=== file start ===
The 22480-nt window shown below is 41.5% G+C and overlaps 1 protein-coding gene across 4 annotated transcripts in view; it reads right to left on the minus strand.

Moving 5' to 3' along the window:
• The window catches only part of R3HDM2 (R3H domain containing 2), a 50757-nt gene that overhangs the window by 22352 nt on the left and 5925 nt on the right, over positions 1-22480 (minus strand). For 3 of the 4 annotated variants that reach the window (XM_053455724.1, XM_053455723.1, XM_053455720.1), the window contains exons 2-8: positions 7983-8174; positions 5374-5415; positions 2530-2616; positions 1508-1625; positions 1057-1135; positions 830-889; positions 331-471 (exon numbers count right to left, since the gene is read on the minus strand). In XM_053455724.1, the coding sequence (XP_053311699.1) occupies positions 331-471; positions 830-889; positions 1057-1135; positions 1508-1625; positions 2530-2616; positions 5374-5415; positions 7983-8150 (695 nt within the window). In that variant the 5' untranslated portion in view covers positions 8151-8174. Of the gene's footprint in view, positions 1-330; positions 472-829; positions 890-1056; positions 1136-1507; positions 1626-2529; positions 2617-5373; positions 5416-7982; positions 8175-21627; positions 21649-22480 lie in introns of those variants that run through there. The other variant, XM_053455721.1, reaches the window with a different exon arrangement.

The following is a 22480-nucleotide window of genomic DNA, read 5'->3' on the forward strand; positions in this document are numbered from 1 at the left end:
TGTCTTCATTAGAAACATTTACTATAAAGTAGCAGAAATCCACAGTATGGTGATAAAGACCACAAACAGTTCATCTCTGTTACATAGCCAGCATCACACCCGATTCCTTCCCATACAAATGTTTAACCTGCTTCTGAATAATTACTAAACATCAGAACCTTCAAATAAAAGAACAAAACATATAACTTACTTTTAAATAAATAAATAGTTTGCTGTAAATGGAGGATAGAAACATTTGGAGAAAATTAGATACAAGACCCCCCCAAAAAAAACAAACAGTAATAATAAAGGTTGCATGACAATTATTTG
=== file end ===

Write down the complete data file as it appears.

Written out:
The 22480-nt window shown below is 41.5% G+C and overlaps 1 protein-coding gene across 4 annotated transcripts in view; it reads right to left on the minus strand.

Moving 5' to 3' along the window:
• The window catches only part of R3HDM2 (R3H domain containing 2), a 50757-nt gene that overhangs the window by 22352 nt on the left and 5925 nt on the right, over positions 1-22480 (minus strand). For 3 of the 4 annotated variants that reach the window (XM_053455724.1, XM_053455723.1, XM_053455720.1), the window contains exons 2-8: positions 7983-8174; positions 5374-5415; positions 2530-2616; positions 1508-1625; positions 1057-1135; positions 830-889; positions 331-471 (exon numbers count right to left, since the gene is read on the minus strand). In XM_053455724.1, the coding sequence (XP_053311699.1) occupies positions 331-471; positions 830-889; positions 1057-1135; positions 1508-1625; positions 2530-2616; positions 5374-5415; positions 7983-8150 (695 nt within the window). In that variant the 5' untranslated portion in view covers positions 8151-8174. Of the gene's footprint in view, positions 1-330; positions 472-829; positions 890-1056; positions 1136-1507; positions 1626-2529; positions 2617-5373; positions 5416-7982; positions 8175-21627; positions 21649-22480 lie in introns of those variants that run through there. The other variant, XM_053455721.1, reaches the window with a different exon arrangement.

The following is a 22480-nucleotide window of genomic DNA, read 5'->3' on the forward strand; positions in this document are numbered from 1 at the left end:
TGTCTTCATTAGAAACATTTACTATAAAGTAGCAGAAATCCACAGTATGGTGATAAAGACCACAAACAGTTCATCTCTGTTACATAGCCAGCATCACACCCGATTCCTTCCCATACAAATGTTTAACCTGCTTCTGAATAATTACTAAACATCAGAACCTTCAAATAAAAGAACAAAACATATAACTTACTTTTAAATAAATAAATAGTTTGCTGTAAATGGAGGATAGAAACATTTGGAGAAAATTAGATACAAGACCCCCCCAAAAAAAACAAACAGTAATAATAAAGGTTGCATGACAATTATTTG